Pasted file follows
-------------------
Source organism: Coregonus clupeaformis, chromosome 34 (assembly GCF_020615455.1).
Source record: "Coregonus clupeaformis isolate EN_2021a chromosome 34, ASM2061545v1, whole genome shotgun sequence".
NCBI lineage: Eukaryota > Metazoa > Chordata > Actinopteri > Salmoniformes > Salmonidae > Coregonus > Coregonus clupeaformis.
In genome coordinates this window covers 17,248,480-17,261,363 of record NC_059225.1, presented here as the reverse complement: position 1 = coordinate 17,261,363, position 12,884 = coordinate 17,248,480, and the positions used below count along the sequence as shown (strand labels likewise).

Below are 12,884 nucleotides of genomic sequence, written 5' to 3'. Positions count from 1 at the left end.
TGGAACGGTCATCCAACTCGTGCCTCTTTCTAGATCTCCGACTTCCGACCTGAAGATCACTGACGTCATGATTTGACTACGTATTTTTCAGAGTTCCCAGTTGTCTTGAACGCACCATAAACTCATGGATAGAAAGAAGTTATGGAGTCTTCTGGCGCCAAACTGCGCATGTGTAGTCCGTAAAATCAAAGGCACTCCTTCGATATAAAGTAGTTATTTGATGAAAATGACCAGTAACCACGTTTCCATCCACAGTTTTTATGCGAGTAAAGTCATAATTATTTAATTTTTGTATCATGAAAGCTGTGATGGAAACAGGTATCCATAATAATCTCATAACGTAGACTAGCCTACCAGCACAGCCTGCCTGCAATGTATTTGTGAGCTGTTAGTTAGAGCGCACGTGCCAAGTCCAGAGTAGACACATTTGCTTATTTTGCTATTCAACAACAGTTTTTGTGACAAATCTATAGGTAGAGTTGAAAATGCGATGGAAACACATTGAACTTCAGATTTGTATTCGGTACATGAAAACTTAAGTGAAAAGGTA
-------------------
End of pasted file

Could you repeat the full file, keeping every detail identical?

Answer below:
Source organism: Coregonus clupeaformis, chromosome 34 (assembly GCF_020615455.1).
Source record: "Coregonus clupeaformis isolate EN_2021a chromosome 34, ASM2061545v1, whole genome shotgun sequence".
NCBI lineage: Eukaryota > Metazoa > Chordata > Actinopteri > Salmoniformes > Salmonidae > Coregonus > Coregonus clupeaformis.
In genome coordinates this window covers 17,248,480-17,261,363 of record NC_059225.1, presented here as the reverse complement: position 1 = coordinate 17,261,363, position 12,884 = coordinate 17,248,480, and the positions used below count along the sequence as shown (strand labels likewise).

Below are 12,884 nucleotides of genomic sequence, written 5' to 3'. Positions count from 1 at the left end.
TGGAACGGTCATCCAACTCGTGCCTCTTTCTAGATCTCCGACTTCCGACCTGAAGATCACTGACGTCATGATTTGACTACGTATTTTTCAGAGTTCCCAGTTGTCTTGAACGCACCATAAACTCATGGATAGAAAGAAGTTATGGAGTCTTCTGGCGCCAAACTGCGCATGTGTAGTCCGTAAAATCAAAGGCACTCCTTCGATATAAAGTAGTTATTTGATGAAAATGACCAGTAACCACGTTTCCATCCACAGTTTTTATGCGAGTAAAGTCATAATTATTTAATTTTTGTATCATGAAAGCTGTGATGGAAACAGGTATCCATAATAATCTCATAACGTAGACTAGCCTACCAGCACAGCCTGCCTGCAATGTATTTGTGAGCTGTTAGTTAGAGCGCACGTGCCAAGTCCAGAGTAGACACATTTGCTTATTTTGCTATTCAACAACAGTTTTTGTGACAAATCTATAGGTAGAGTTGAAAATGCGATGGAAACACATTGAACTTCAGATTTGTATTCGGTACATGAAAACTTAAGTGAAAAGGTA